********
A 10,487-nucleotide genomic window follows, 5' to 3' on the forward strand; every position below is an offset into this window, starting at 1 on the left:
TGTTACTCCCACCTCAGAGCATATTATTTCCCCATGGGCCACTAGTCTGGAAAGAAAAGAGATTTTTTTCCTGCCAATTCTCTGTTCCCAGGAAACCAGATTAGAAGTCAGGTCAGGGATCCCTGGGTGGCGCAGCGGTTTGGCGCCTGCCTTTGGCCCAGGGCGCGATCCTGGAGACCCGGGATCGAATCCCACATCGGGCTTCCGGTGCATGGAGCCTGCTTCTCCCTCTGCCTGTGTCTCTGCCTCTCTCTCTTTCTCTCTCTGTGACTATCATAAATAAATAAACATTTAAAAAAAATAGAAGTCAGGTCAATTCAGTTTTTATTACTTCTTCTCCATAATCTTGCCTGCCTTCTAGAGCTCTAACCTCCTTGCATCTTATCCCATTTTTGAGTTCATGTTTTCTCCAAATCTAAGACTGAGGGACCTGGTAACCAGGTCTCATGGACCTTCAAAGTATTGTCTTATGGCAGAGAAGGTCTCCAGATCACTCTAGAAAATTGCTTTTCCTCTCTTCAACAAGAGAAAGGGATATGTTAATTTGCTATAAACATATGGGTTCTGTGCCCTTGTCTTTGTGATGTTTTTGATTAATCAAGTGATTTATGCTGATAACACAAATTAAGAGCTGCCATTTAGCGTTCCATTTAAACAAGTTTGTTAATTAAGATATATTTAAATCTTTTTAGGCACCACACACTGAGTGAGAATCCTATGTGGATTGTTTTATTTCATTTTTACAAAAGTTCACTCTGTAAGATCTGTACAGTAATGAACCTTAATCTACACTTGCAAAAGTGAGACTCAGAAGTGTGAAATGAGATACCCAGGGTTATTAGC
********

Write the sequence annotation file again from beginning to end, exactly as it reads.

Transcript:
A 10,487-nucleotide genomic window follows, 5' to 3' on the forward strand; every position below is an offset into this window, starting at 1 on the left:
TGTTACTCCCACCTCAGAGCATATTATTTCCCCATGGGCCACTAGTCTGGAAAGAAAAGAGATTTTTTTCCTGCCAATTCTCTGTTCCCAGGAAACCAGATTAGAAGTCAGGTCAGGGATCCCTGGGTGGCGCAGCGGTTTGGCGCCTGCCTTTGGCCCAGGGCGCGATCCTGGAGACCCGGGATCGAATCCCACATCGGGCTTCCGGTGCATGGAGCCTGCTTCTCCCTCTGCCTGTGTCTCTGCCTCTCTCTCTTTCTCTCTCTGTGACTATCATAAATAAATAAACATTTAAAAAAAATAGAAGTCAGGTCAATTCAGTTTTTATTACTTCTTCTCCATAATCTTGCCTGCCTTCTAGAGCTCTAACCTCCTTGCATCTTATCCCATTTTTGAGTTCATGTTTTCTCCAAATCTAAGACTGAGGGACCTGGTAACCAGGTCTCATGGACCTTCAAAGTATTGTCTTATGGCAGAGAAGGTCTCCAGATCACTCTAGAAAATTGCTTTTCCTCTCTTCAACAAGAGAAAGGGATATGTTAATTTGCTATAAACATATGGGTTCTGTGCCCTTGTCTTTGTGATGTTTTTGATTAATCAAGTGATTTATGCTGATAACACAAATTAAGAGCTGCCATTTAGCGTTCCATTTAAACAAGTTTGTTAATTAAGATATATTTAAATCTTTTTAGGCACCACACACTGAGTGAGAATCCTATGTGGATTGTTTTATTTCATTTTTACAAAAGTTCACTCTGTAAGATCTGTACAGTAATGAACCTTAATCTACACTTGCAAAAGTGAGACTCAGAAGTGTGAAATGAGATACCCAGGGTTATTAGC